After clearing some political hurdles, the U.S. House on Thursday passed the Democracy is Strengthened by Casting Light on Spending in Elections Act (DISCLOSE Act).
The bill seeks to regulate certain political spending by amending the Federal Election Campaign Act of 1971 (FECA).
The bill is a response to the Supreme Court decision, Citizens United v FEC. In the Citizens United decision, the Supreme Court ruled that corporate funding of independent political broadcasts in candidate elections could not be limited under the First Amendment. The DISCLOSE Act would require outside organizations to file additional campaign finance disclosures when they run political advertisements.
The political hurdle for this legislation came when word broke that Congressman Chris Van Holllen (D-MD), the bill’s chief sponsor and Chairman of the House Democratic Congressional Committee, had made a deal with the NRA to basically exempt them from the measure in exchange for their support, which presumably freed up much needed votes from House Democrats in conservative districts where NRA approval is helpful in re-election bids. Whatever the reasoning or consequence, the insertion of the clause caused many liberals like the Congressional Black Caucus to rethink their support of the measure and the vote on the bill had to be rescheduled.
After some additional deal-making, the bill passed by a margin of 219-206.
Congressman Van Hollen said of the bill, “The DISCLOSE Act will provide the most transparency and disclosure of political expenditures in the history of our elections. This will help ensure that the American people know who is spending hundreds of millions of dollars to influence their vote and prevent a takeover of our democracy by powerful special interests.”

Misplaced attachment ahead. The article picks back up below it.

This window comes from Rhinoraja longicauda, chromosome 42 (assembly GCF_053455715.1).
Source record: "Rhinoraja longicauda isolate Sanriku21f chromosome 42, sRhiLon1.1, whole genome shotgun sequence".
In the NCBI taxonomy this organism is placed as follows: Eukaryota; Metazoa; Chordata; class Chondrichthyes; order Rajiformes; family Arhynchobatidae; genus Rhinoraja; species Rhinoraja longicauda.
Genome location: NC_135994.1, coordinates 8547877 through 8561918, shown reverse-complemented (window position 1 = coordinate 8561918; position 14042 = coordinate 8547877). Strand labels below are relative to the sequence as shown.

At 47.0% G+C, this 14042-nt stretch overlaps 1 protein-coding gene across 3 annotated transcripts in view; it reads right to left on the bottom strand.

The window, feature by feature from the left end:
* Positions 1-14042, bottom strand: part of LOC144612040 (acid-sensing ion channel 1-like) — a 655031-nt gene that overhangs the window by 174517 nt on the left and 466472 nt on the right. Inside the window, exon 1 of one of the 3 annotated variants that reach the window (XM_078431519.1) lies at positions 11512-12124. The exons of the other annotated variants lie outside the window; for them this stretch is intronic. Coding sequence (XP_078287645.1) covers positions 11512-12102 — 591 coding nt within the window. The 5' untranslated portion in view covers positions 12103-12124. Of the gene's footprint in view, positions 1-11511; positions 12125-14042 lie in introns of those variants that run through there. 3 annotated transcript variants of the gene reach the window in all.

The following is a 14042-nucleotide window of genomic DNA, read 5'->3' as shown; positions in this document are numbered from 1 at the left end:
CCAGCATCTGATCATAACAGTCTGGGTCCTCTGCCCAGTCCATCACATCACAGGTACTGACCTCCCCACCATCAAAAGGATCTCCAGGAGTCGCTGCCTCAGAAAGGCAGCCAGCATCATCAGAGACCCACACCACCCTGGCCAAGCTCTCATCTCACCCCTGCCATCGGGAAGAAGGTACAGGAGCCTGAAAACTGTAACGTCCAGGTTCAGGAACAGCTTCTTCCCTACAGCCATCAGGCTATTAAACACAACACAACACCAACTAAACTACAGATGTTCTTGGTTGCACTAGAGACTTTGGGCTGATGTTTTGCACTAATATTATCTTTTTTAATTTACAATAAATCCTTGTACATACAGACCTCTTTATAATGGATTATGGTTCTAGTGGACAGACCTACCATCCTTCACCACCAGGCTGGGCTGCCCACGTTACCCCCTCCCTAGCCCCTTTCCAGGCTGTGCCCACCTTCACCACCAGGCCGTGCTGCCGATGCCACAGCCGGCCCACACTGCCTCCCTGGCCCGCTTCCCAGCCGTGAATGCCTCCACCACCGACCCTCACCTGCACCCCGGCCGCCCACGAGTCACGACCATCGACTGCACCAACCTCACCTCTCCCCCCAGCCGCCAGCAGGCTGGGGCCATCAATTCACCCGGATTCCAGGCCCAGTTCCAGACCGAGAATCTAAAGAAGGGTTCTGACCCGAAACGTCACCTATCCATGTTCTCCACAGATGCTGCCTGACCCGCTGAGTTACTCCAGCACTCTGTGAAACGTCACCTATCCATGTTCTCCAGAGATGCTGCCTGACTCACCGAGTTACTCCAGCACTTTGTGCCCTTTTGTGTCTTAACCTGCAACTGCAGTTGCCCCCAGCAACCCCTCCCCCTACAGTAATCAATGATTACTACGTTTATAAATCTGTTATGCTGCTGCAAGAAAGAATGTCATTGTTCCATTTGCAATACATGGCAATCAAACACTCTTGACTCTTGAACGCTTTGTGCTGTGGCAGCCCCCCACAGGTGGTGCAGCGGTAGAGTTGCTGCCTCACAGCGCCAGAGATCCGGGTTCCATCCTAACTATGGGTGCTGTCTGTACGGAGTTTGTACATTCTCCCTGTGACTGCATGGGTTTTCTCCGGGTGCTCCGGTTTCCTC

As with almost any piece of legislation, not everyone shares Van Hollen’s enthusiasm over the passage of the DISCLOSE Act. Critics have several problems with the bill. First, they contest that the law is specifically structured to target only certain political expenditures, almost exclusively those made by supporters of republican candidates while popular democratic candidate supporters like unions and their political action committees, which represent the single largest contributors to political campaigns, would not be subject to the increased regulation.
Critics are also upset at the rapid pace by which this legislation was hurried through the House and assert this was done solely in the hopes of impacting this falls’ elections which may be difficult for Democrats.
From a practical political level, some charge that the bill will leave the up-coming season in chaos and turmoil rather than bathed in transparency.
The bill had its fair share of critics from the left as well – especially after the inclusion of the NRA provision, when liberal groups like the Brady Campaign to Prevent Gun Violence, the Sierra Club, and the ACLU all made their criticisms of the bill known.
U.S. Chamber of Commerce President and CEO Thomas J. Donohue issued the following statement on the bill’s passage, “The Democratic majority in the House jammed through a piece of legislation that clearly violates the Constitution, as well as basic principles of fairness and equity…They only achieved passage of this bill by making backroom deals and exempting some of the most powerful special interest groups in the country—and specifically allowing unions to mask the movement of their political money. Citizens are appalled that with a faltering economy, massive unemployment, and an unfolding environmental disaster, Congress is focusing on protecting their own jobs first.”
What comes next in terms of legal challenges as well as putting this new law into practice remains up in the air. As Jonathan Strong noted, “For new reporting requirements, the FEC probably won’t be able to even issue reporting forms, leaving would-be campaign spenders in the dark about how to report the newly required information.” Additionally, “Democrats left a legal rats’ nest for courts to struggle to untangle. The bill assigns jurisdiction in a complicated way that is at odds with other campaign spending laws.”
The bill, which is being hailed as the most far-reaching U.S. campaign finance reform measure since McCain-Feingold, will next move to the Senate for consideration.